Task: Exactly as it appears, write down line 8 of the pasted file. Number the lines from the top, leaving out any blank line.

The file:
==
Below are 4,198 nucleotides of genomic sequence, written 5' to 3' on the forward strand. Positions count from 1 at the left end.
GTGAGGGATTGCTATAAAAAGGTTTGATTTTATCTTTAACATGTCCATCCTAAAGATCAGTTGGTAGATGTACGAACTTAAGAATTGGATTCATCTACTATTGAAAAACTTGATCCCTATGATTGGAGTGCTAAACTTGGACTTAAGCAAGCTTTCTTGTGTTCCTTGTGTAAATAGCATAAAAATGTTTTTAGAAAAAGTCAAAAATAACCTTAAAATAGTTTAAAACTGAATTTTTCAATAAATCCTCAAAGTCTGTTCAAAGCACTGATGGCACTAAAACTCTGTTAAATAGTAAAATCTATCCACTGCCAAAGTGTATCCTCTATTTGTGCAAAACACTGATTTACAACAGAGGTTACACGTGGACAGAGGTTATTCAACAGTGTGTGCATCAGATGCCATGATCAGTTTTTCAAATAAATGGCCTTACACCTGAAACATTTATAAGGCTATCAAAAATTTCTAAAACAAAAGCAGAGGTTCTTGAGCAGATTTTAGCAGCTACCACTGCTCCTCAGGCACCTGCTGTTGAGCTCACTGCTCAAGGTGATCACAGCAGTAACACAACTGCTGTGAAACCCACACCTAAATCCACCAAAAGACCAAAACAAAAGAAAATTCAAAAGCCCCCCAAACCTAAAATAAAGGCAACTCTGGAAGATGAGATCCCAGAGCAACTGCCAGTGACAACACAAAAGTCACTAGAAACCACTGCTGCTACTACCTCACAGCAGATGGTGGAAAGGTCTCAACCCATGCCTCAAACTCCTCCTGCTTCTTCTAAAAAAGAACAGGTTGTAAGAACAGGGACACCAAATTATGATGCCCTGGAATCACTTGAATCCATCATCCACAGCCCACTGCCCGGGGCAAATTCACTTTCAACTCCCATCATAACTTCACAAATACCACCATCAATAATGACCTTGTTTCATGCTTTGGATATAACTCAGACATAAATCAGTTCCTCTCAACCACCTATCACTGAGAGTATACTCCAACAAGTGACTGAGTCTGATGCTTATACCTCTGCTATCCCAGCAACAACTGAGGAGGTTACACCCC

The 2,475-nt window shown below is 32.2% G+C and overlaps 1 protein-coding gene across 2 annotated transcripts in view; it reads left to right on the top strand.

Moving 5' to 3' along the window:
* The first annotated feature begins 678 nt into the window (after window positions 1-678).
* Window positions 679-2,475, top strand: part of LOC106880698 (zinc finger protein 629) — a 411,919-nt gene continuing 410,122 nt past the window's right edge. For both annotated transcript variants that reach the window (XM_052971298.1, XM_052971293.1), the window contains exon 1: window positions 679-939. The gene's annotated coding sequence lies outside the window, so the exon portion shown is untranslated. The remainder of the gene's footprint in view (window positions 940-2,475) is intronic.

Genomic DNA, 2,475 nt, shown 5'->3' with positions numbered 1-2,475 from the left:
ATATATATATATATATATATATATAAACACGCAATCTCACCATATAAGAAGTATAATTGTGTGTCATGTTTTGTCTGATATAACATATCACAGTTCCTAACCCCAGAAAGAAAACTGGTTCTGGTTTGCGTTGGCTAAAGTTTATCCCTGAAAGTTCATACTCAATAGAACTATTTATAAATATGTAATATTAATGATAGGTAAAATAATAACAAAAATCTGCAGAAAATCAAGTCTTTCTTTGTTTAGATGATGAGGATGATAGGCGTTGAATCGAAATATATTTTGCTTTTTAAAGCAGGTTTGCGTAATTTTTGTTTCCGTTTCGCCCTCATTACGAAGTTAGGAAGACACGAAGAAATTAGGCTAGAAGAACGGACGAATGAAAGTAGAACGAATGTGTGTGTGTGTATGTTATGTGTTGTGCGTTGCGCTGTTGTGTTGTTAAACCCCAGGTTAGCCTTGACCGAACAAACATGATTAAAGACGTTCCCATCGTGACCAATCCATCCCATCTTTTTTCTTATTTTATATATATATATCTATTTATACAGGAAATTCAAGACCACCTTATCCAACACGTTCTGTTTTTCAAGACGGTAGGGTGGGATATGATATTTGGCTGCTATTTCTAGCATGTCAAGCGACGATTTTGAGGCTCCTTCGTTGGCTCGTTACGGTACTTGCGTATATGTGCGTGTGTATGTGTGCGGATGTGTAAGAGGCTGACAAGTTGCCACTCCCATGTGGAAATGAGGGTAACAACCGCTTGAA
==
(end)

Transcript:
ATATATATATATATATATATATATAAACACGCAATCTCACCATATAAGAAGTATAATTGTGTGTCATGTTTTGTCTGATATAACATATCACAGTTCCTAACCCCAGAAAGAAAACTGGTTCTGGTTTGCGTTGGCTAAAGTTTATCCCTGAAAGTTCATACTCAATAGAACTATTTATAAATATGTAATATTAATGATAGGTAAAATAATAACAAAAATCTGCAGAAAATCAAGTCTTTCTTTGTTTAGATGATGAGGATGATAGGCGTTGAATCGAAATATATTTTGCTTTTTAAAGCAGGTTTGCGTAATTTTTGTTTCCGTTTCGCCCTCATTACGAAGTTAGGAAGACACGAAGAAATTAGGCTAGAAGAACGGACGAATGAAAGTAGAACGAATGTGTGTGTGTGTATGTTATGTGTTGTGCGTTGCGCTGTTGTGTTGTTAAACCCCAGGTTAGCCTTGACCGAACAAACATGATTAAAGACGTTCCCATCGTGACCAATCCATCCCATCTTTTTTCTTATTTTATATATATATATCTATTTATACAGGAAATTCAAGACCACCTTATCCAACACGTTCTGTTTTTCAAGACGGTAGGGTGGGATATGATATTTGGCTGCTATTTCTAGCATGTCAAGCGACGATTTTGAGGCTCCTTCGTTGGCTCGTTACGGTACTTGCGTATATGTGCGTGTGTATGTGTGCGGATGTGTAAGAGGCTGACAAGTTGCCACTCCCATGTGGAAATGAGGGTAACAACCGCTTGAA